Set on the battlefields of northern France during the First World War, Sam Mendes’ 1917 follows two lance corporals racing against the clock to deliver a message to a certain colonel ordering him to call off an attack that would result in British defeat. Like Peter Jackson’s 2018 documentary They Shall Not Grow Old, which features colorized footage of the war and audio interviews of former soldiers, it seeks to capture the human side of the war and the everyday realities of a soldier’s life. Read more …

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Ford v Ferrari

1,071 words

Ford v Ferrari depicts the rivalry between Ford and Ferrari at the 24 Hours of Le Mans in 1966, and follows Ford’s quest to build a car that would break Ferrari’s winning streak. Ford tasks automotive designer Carroll Shelby (Matt Damon) with the challenge of refining the Ford GT40. Shelby is joined by Ken Miles (Christian Bale), a British driver and engineer who also collaborated with him on the Daytona Coupe and the Shelby Cobra 289.

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Memory: The Origins of Alien

2,076 words

Director Alexandre O. Philippe has followed up his 2017 documentary on the shower scene in Psycho (78/52: Hitchcock’s Shower Scene) with Memory: The Origins of Alien, a documentary on the creation of Alien that attempts to chart the film’s wide-ranging influences and explore its mythic resonance. The result is an underwhelming muddle that lacks direction and often retreads old ground, particularly in an overlong segment on the chestburster scene. Read more …

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The Farce of Banned Books Week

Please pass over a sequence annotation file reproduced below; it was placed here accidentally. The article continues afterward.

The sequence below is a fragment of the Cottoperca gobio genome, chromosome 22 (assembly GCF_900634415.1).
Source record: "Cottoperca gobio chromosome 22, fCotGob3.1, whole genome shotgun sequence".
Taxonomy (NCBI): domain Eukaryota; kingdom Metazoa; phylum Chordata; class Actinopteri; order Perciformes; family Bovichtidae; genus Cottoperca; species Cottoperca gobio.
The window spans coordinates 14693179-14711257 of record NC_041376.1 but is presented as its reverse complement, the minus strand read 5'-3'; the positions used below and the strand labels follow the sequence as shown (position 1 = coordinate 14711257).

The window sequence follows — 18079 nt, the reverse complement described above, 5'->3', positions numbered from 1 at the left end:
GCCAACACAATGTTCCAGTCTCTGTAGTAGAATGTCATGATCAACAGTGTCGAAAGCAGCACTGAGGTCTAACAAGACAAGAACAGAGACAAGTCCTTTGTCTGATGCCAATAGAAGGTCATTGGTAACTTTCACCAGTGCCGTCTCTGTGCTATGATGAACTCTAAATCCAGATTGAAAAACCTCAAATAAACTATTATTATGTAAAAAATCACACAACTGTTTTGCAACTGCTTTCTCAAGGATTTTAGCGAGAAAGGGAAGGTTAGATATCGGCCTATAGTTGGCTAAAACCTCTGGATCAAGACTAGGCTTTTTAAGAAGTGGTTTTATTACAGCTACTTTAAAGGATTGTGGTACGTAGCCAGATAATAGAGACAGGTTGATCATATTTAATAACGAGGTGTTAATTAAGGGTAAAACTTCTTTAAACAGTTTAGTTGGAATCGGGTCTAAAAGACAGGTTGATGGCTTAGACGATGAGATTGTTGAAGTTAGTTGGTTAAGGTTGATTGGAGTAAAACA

1,316 words

Today is the first day of Banned Books Week, an annual event that purports to celebrate intellectual freedom and First Amendment rights by drawing attention to books that have been banned or challenged. Its organizers claim to be staunch opponents of censorship of all kinds. Read more …

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Mishima’s Life for Sale

1,153 words

Yukio Mishima
Life for Sale
Translated by Stephen Dodd
London: Penguin Books, 2019

This past year has seen three new English translations of novels by Yukio Mishima: The Frolic of the Beasts, Star, and now Life for Sale, a pulpy, stylish novel that offers an incisive satire of post-war Japanese society. Read more …

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Lovecraft’s At the Mountains of Madness

1,534 words

H. P. Lovecraft’s novella At the Mountains of Madness, serialized in Astounding in 1936, is one of his greatest works. The tale recounts an expedition to Antarctica in 1930 in which scholars from Miskatonic University stumble upon the ruins of a lost city. Read more …

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Once Upon a Time in Hollywood

1,608 words

Unlike Inglorious Basterds (2009) and Django Unchained (2012), which were both drenched in violence against whites, Tarantino’s latest film, Once Upon a Time in Hollywood, is a surprisingly wholesome and pro-white film that pays homage to old Hollywood and white male movie stardom.

The main characters are washed-up actor Rick Dalton (Leonardo DiCaprio) and his stunt double and driver, Cliff Booth (Brad Pitt). Read more …

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Rembrandt’s The Night Watch

Rembrandt, The Night Watch

1,427 words

Today, Amsterdam’s Rijksmuseum will begin its restoration of Rembrandt’s The Night Watch, or Militia Company of District II under the Command of Captain Frans Banninck Cocq (1642). It is the largest research and restoration project the Museum has undertaken and will last several years. The process will be broadcast live online.

Read more …

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The Founders of Ohio

1,189 words

David McCullough